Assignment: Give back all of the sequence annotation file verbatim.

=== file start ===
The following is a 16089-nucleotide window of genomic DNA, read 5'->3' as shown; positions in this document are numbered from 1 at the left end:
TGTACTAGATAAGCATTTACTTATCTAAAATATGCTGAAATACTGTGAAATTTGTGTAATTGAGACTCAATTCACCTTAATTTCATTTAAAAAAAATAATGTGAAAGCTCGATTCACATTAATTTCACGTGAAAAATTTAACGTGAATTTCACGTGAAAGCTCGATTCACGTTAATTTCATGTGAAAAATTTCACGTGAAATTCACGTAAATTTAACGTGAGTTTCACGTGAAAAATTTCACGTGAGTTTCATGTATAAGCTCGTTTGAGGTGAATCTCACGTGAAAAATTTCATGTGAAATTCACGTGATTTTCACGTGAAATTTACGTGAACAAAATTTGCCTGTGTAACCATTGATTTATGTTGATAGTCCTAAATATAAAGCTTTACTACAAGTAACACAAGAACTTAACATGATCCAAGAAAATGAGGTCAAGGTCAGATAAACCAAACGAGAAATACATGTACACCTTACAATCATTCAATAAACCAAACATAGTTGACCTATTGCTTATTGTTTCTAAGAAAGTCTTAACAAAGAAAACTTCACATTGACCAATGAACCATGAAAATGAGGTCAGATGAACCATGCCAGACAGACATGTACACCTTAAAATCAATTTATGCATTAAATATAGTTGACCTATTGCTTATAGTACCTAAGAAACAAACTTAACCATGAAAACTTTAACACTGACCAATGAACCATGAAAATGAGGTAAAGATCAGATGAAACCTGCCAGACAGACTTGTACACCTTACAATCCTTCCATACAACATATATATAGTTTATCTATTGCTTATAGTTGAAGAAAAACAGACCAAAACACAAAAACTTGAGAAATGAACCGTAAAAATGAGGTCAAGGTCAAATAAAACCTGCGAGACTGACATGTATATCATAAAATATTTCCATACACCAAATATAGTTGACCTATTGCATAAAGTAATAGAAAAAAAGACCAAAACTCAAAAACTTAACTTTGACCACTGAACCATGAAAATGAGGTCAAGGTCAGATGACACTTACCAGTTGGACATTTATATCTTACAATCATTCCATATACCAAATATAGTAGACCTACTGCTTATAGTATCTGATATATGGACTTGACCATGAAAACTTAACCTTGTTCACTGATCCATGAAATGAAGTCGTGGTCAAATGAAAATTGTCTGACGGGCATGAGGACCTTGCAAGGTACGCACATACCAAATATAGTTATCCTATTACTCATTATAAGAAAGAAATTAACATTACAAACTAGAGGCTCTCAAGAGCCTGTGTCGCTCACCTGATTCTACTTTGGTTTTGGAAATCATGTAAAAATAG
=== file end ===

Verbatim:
The following is a 16089-nucleotide window of genomic DNA, read 5'->3' as shown; positions in this document are numbered from 1 at the left end:
TGTACTAGATAAGCATTTACTTATCTAAAATATGCTGAAATACTGTGAAATTTGTGTAATTGAGACTCAATTCACCTTAATTTCATTTAAAAAAAATAATGTGAAAGCTCGATTCACATTAATTTCACGTGAAAAATTTAACGTGAATTTCACGTGAAAGCTCGATTCACGTTAATTTCATGTGAAAAATTTCACGTGAAATTCACGTAAATTTAACGTGAGTTTCACGTGAAAAATTTCACGTGAGTTTCATGTATAAGCTCGTTTGAGGTGAATCTCACGTGAAAAATTTCATGTGAAATTCACGTGATTTTCACGTGAAATTTACGTGAACAAAATTTGCCTGTGTAACCATTGATTTATGTTGATAGTCCTAAATATAAAGCTTTACTACAAGTAACACAAGAACTTAACATGATCCAAGAAAATGAGGTCAAGGTCAGATAAACCAAACGAGAAATACATGTACACCTTACAATCATTCAATAAACCAAACATAGTTGACCTATTGCTTATTGTTTCTAAGAAAGTCTTAACAAAGAAAACTTCACATTGACCAATGAACCATGAAAATGAGGTCAGATGAACCATGCCAGACAGACATGTACACCTTAAAATCAATTTATGCATTAAATATAGTTGACCTATTGCTTATAGTACCTAAGAAACAAACTTAACCATGAAAACTTTAACACTGACCAATGAACCATGAAAATGAGGTAAAGATCAGATGAAACCTGCCAGACAGACTTGTACACCTTACAATCCTTCCATACAACATATATATAGTTTATCTATTGCTTATAGTTGAAGAAAAACAGACCAAAACACAAAAACTTGAGAAATGAACCGTAAAAATGAGGTCAAGGTCAAATAAAACCTGCGAGACTGACATGTATATCATAAAATATTTCCATACACCAAATATAGTTGACCTATTGCATAAAGTAATAGAAAAAAAGACCAAAACTCAAAAACTTAACTTTGACCACTGAACCATGAAAATGAGGTCAAGGTCAGATGACACTTACCAGTTGGACATTTATATCTTACAATCATTCCATATACCAAATATAGTAGACCTACTGCTTATAGTATCTGATATATGGACTTGACCATGAAAACTTAACCTTGTTCACTGATCCATGAAATGAAGTCGTGGTCAAATGAAAATTGTCTGACGGGCATGAGGACCTTGCAAGGTACGCACATACCAAATATAGTTATCCTATTACTCATTATAAGAAAGAAATTAACATTACAAACTAGAGGCTCTCAAGAGCCTGTGTCGCTCACCTGATTCTACTTTGGTTTTGGAAATCATGTAAAAATAG